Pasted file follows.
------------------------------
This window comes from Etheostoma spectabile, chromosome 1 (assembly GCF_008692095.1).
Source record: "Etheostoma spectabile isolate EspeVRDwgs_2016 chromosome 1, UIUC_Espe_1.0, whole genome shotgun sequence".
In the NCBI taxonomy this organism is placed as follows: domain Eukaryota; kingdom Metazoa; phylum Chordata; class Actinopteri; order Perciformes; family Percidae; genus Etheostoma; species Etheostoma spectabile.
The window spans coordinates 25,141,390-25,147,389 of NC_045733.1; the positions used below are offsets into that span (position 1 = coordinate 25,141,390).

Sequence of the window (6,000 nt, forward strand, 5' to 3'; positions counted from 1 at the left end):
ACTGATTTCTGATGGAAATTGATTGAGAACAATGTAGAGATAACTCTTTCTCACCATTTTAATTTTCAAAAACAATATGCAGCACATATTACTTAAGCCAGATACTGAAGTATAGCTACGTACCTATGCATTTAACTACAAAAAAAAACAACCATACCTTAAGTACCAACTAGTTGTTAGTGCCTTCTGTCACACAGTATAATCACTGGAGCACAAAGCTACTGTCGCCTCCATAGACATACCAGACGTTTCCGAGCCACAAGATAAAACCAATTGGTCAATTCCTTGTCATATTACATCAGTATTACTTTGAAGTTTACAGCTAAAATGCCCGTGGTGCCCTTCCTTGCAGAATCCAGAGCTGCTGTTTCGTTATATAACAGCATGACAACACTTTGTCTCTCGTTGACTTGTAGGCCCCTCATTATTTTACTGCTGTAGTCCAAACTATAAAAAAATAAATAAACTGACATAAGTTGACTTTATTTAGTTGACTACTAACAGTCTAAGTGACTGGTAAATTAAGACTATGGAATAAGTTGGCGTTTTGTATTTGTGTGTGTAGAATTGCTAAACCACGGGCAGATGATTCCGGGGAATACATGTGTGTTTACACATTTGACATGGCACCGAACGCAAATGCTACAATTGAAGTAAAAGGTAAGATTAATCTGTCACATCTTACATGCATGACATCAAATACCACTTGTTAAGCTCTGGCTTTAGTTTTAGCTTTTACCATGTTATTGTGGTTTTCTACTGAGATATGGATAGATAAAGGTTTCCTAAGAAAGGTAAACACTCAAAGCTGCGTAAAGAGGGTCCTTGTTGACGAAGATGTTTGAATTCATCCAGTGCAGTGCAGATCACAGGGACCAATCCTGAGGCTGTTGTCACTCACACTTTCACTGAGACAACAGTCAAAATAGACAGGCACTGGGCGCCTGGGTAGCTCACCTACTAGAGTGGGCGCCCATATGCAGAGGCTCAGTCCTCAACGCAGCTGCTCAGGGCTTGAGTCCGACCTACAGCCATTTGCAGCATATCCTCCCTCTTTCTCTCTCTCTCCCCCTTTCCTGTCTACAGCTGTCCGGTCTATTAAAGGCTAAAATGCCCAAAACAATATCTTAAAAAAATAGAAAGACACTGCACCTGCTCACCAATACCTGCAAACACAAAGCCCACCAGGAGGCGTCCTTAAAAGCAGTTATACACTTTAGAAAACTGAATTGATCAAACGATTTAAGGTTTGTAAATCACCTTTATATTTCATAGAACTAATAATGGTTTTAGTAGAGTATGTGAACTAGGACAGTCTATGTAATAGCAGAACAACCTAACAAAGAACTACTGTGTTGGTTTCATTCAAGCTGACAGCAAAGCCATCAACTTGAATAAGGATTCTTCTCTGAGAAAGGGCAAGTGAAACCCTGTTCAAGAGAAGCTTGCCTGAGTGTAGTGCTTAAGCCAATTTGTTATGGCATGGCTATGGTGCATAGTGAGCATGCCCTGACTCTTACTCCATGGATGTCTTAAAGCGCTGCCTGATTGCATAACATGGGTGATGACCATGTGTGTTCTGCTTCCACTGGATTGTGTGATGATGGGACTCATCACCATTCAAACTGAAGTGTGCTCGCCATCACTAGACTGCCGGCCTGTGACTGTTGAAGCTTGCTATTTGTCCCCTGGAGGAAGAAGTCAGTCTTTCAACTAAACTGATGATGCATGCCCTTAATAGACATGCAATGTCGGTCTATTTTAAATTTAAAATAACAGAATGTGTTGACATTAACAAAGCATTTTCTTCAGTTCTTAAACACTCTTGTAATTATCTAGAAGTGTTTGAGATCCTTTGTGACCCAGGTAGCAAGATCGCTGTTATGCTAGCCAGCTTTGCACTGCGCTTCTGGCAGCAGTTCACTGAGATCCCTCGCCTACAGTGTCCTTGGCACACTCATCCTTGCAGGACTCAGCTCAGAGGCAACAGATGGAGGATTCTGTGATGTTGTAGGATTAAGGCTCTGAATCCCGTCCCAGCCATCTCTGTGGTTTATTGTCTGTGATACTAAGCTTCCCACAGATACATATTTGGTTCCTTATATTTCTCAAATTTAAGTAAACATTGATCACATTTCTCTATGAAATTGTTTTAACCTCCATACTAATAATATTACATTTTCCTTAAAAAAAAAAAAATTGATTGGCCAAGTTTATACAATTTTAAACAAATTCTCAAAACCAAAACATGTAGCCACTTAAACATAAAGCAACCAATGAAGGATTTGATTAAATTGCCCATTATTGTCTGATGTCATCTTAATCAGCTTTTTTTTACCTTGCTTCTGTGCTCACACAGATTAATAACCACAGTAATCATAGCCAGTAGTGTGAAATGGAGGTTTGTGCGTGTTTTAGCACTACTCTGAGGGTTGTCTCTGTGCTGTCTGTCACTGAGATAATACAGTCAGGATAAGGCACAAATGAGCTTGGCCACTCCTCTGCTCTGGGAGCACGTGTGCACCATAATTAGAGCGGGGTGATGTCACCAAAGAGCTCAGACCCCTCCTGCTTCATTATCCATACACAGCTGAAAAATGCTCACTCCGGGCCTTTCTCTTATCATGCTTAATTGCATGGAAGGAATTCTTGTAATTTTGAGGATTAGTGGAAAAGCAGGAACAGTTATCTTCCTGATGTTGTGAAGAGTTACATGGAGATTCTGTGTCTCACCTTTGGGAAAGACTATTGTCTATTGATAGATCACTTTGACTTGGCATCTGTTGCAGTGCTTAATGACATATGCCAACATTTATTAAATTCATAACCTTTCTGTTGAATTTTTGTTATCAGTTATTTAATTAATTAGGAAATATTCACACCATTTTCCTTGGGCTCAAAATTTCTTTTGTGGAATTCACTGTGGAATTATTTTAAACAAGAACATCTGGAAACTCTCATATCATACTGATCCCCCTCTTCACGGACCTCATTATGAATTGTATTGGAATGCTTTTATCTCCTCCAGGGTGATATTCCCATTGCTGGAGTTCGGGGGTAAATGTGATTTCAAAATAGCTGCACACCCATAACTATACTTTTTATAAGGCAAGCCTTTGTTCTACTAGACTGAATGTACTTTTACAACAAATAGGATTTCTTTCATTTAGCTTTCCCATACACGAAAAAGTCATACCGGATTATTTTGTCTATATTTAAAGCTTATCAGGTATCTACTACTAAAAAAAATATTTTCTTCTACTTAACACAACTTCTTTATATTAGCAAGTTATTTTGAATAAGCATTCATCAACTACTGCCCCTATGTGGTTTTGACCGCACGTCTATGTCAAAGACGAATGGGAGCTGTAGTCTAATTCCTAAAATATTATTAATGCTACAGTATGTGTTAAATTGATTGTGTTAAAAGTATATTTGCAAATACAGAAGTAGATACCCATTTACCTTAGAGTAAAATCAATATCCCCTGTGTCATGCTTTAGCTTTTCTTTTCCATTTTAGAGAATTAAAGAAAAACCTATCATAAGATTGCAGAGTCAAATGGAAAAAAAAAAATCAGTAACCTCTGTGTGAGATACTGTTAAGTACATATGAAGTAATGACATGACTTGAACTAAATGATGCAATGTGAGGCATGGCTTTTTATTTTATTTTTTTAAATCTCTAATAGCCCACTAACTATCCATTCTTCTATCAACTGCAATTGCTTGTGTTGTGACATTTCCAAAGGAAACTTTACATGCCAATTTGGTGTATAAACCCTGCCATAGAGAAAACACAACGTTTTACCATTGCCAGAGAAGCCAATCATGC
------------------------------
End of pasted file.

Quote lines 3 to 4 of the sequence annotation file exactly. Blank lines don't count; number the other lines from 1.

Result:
In the NCBI taxonomy this organism is placed as follows: domain Eukaryota; kingdom Metazoa; phylum Chordata; class Actinopteri; order Perciformes; family Percidae; genus Etheostoma; species Etheostoma spectabile.
The window spans coordinates 25,141,390-25,147,389 of NC_045733.1; the positions used below are offsets into that span (position 1 = coordinate 25,141,390).